When Opposites Attract: An Adjunct Takes to the Streets

The adjunct professor rarely appears in fiction. Alex Kudera introduced Cyrus Duffleman in Fight for Your Long Day (2011), among other things, a commentary on pay inequity in academia. Of course, it is more than that. Cyrus knows the system is corrupt, but he also knows he's a willing participant, so he is answerable only to his own conscience.

In Auggie's Revenge, we meet Michael Vittinger, an adjunct subsisting on the fringes of academia just like Cyrus. Here, however, life gets a little more desperate, edgier, after an off-campus encounter. He meets Auggie, a corrupt individual who stalks the larger outside world, on the make, hustling. Just like the college administrations who hustle to grab students' money and dispense as little as possible to faculty. So, they may seem like opposites, sharing participation in corruption, even if Michael is a bit more passive. But Auggie knows full well, "We were the ones who slipped through the cracks."

Many of us have known or have even been friends with an Auggie, and we often can't explain why, though we know it sometimes occurs in romantic relationships. For adjuncts and other underpaid laborers a void exists, that of the lack of professional status. Auggie occupies the dark underbelly of society and mounts a crusade of revenge.

When Michael reflects on his academic "career," he is so ambivalent with a "flat affect," as to be almost literally untethered. The chance encounter with Auggie is like being caught in the wake of a purposeful vessel, but in Auggie's case it's more like a pirate ship. Unfulfilled, Michael has a void, so Auggie fills it.

As such, Michael becomes obsessed with Auggie's tragic story about his childhood: sodomized by an abusive step-dad who took his inheritance when his mom passed from cancer. Auggie's "abuse stories" influence Michael "so that it infects [his] entire syllabus."

Then there is the association with one of Auggie's "friends," a Jonny November, a kind of nihilist with a lengthy rap sheet, who likes to rob packages off front porches. He isn't much of a philosopher, but that philosophy is all-encompassing: "Life is short." And his little parable about a retired man who passed out in his garage partially face-down in his cat's dirty litter: "That's it. A life. Death in the shit." Auggie brings Michael to visit Jonny and Auggie re-tells the sad story of his childhood. Michael then blurts out: "We could kill him." "[M]urder as justice," he concludes.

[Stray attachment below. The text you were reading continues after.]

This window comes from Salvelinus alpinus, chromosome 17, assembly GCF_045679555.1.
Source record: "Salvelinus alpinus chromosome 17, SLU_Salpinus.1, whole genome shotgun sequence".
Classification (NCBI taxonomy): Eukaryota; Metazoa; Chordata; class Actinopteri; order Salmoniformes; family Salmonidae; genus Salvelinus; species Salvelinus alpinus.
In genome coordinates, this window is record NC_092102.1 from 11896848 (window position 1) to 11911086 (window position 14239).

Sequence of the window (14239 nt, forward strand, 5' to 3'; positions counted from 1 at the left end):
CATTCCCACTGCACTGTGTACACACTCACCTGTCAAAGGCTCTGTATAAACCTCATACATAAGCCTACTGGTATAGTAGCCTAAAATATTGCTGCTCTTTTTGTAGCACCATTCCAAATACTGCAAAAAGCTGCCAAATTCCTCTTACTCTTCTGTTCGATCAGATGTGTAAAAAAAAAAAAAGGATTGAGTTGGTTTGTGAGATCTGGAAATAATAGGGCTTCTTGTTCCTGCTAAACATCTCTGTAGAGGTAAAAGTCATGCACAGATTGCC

Once Michael turns this corner, his newfound sense of purpose allows himself to jettison his association with colleges. So, there are parallel stories here; besides the revelation of a murder plot and socioeconomic blight in general and the ripping off by the adjunct system in particular.

So, the plot's afoot, and a fourth member is added to the crew: an erstwhile former student girlfriend of Michael's named Melony, who is to lure the victim. Melony, not on stage for much of the story, proves superficial, if enthusiastic about the plan: "It was like the coolest idea, like one of those 'efficiencies' Sarah Palin is always talking about...we'd save time...and execute justice...So, you know, this was going to be like the movies."

The scheme does not go according to plan, but somehow, Michael seems to have the worst aftermath, as he is rendered homeless and wracked with regret, cut off from his tenuous connection with "normal society." At least the victim is put out of his misery, but Michael, now a fugitive, has descended to just about the lowest rung on the ladder when he suddenly decides he must crusade against all pedophiles and embark on one last desperate crusade. To Michael, sodomizing children is directly analogous to the rape committed by all corrupt institutions with their poverty engineering. The unspoken mantra driving society: "poor people have too much."

Kudera's imagery and language are heightened with Michael's voice as he declares near the end, while invoking Rousseau, "Man is born free and everywhere he is in chains, yes, and these chains do not always imply there are other human beings in a man's life. We grapple with rusted, flaking black steel alone; our manacles are not only self-inflicted but also self-preserving. For many of us, most, there is no "Other" keeping us down."